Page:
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8835 Results

International Borrowing, Specialization and Unemployment in a Small, Open Economy

Staff Working Paper 1998-2 Patrick Osakwe, Shouyong Shi
Empirical evidence suggests that the unemployment rate and the export/GNP ratio are positively correlated with external debt across developing countries. This paper develops a dynamic model that provides an explanation for the aforementioned relationships. The central idea of our paper is that international borrowing affects unemployment and specialization patterns by unevenly changing the risk-sharing structure—across […]
Content Type(s): Staff research, Staff working papers Topic(s): International topics JEL Code(s): F, F3, J, J6
February 5, 1998

International developments and the prospects for the Canadian economy

A year ago, in early 1997, prospects for global economic growth were very promising. World economic activity had strengthened and was expected to accelerate further, with the benefit of low inflation, reduced fiscal imbalances, and stable or declining interest rates. In Canada too, output and employment growth had picked up.
January 29, 1998

Annual Report 1997

With inflation remaining low for the sixth consecutive year, the Canadian economy recorded a strong expansion of about 4 per cent through 1997.
Content Type(s): Publications, Annual Report

Food Aid Delivery, Food Security and Aggregate Welfare in a Small Open Economy: Theory and Evidence

Staff Working Paper 1998-1 Patrick Osakwe
A small-open-economy model is developed to examine how the method of food aid disbursement affects labor employment, food security and aggregate welfare, in recipient countries, in an environment in which private sector firms pay efficiency wages to induce effort. Two forms of food aid delivery are considered: first is project food aid, under which food […]
Content Type(s): Staff research, Staff working papers Topic(s): Development economics JEL Code(s): J, J4, O, O1, Q, Q1
December 14, 1997

Recent economic and financial developments

The Canadian economy expanded at an average rate of over 4 per cent through the second half of 1996 and the first three quarters of 1997. The expansion was supported by accommodative monetary conditions, substantial employment gains, low inflation, an improved fiscal postion, and strong U.S. demand. These factors will continue to underpin a scenario of sustained growth in output and employment in the period ahead. With the situation in Asia still evolving, it is difficult to be precise about the size of its overall impact on Canada. At the same time, there have been some positive developments including stronger-than-anticipated economic performance in the United States, Mexico, and Europe and declining longer-term interest rates in most industrial countries. The core rate of inflation slipped slightly below the 1 to 3 per cent target range in the closing months of 1997. With the unwinding of some of the special factors that contributed to the decline, trend inflation is expected to move back inside the range in coming months.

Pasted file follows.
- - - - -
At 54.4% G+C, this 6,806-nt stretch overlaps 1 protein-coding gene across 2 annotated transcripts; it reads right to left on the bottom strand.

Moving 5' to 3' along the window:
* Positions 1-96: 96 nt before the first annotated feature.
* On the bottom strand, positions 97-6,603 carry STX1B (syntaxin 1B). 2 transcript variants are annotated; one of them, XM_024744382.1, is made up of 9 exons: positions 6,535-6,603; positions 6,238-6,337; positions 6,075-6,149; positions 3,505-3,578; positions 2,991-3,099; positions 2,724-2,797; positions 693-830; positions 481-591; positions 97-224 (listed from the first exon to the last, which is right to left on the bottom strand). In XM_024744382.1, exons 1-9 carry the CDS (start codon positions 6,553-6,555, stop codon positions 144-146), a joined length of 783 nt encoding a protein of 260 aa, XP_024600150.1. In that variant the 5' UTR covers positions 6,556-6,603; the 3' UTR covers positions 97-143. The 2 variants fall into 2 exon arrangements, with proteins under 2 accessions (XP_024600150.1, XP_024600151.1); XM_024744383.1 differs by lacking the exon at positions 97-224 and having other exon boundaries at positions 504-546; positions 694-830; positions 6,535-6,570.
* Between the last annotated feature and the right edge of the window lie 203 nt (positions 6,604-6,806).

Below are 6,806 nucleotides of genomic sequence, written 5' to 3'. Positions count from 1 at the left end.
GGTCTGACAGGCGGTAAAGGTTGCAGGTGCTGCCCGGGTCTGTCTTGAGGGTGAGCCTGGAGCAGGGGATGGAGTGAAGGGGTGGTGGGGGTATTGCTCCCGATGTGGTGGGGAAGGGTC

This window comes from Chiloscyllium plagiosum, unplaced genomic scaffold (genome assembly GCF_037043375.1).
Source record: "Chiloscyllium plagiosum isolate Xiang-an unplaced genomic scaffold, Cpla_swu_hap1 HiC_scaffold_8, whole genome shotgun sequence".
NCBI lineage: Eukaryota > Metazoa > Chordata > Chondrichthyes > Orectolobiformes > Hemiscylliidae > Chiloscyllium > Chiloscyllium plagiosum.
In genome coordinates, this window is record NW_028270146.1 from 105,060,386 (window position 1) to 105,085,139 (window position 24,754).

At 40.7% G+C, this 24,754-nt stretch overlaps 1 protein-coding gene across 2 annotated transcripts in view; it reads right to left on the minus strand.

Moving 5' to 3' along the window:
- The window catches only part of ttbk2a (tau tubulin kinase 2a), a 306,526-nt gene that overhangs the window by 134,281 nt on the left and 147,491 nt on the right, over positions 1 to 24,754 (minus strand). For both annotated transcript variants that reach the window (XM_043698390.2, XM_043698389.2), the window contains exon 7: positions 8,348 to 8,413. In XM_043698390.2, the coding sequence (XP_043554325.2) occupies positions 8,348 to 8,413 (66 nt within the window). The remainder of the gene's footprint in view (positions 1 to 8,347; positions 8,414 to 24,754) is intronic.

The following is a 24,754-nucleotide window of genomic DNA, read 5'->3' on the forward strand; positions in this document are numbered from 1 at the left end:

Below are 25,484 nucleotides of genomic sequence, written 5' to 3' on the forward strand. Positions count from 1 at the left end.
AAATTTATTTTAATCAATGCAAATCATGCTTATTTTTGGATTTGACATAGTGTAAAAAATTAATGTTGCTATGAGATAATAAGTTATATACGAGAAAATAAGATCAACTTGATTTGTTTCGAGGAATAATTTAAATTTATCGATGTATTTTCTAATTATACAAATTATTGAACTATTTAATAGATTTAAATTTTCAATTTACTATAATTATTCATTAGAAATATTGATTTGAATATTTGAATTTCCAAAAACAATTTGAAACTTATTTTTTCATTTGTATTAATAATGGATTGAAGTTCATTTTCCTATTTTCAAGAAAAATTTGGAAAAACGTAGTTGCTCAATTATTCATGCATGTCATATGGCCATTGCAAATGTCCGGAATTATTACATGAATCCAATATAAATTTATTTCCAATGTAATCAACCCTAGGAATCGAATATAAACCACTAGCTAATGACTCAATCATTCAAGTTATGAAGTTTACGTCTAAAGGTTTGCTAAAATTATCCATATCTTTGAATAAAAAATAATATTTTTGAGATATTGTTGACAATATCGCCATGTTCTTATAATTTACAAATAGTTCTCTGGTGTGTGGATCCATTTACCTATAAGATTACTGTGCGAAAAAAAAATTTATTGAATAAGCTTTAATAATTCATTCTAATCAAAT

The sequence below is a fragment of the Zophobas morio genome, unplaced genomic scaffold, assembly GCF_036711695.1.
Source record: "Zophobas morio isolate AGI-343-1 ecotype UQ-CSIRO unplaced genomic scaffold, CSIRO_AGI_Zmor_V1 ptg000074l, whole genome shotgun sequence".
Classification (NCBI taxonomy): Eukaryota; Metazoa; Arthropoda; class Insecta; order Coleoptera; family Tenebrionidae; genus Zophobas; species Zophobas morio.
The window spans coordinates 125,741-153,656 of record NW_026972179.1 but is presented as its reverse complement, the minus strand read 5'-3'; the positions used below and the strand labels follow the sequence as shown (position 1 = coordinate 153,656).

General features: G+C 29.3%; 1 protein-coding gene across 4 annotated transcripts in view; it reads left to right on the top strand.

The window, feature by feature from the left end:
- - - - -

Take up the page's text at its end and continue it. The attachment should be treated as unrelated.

December 13, 1997

The overnight market in Canada

The overnight market is an active forum where participants with a temporary surplus or shortage of funds can lend or borrow until the next business day. The level of interest rates in the overnight market has always been closely linked to the Bank of Canada's monetary policy operations. In this article, the authors describe the evolution of the market from its roots in the 1950s, the development of the Bank's monetary policy operations in the market, and how the market operates today. They also examine the outlook for the overnight market, particularly the implications of the new Large-Value Transfer System.
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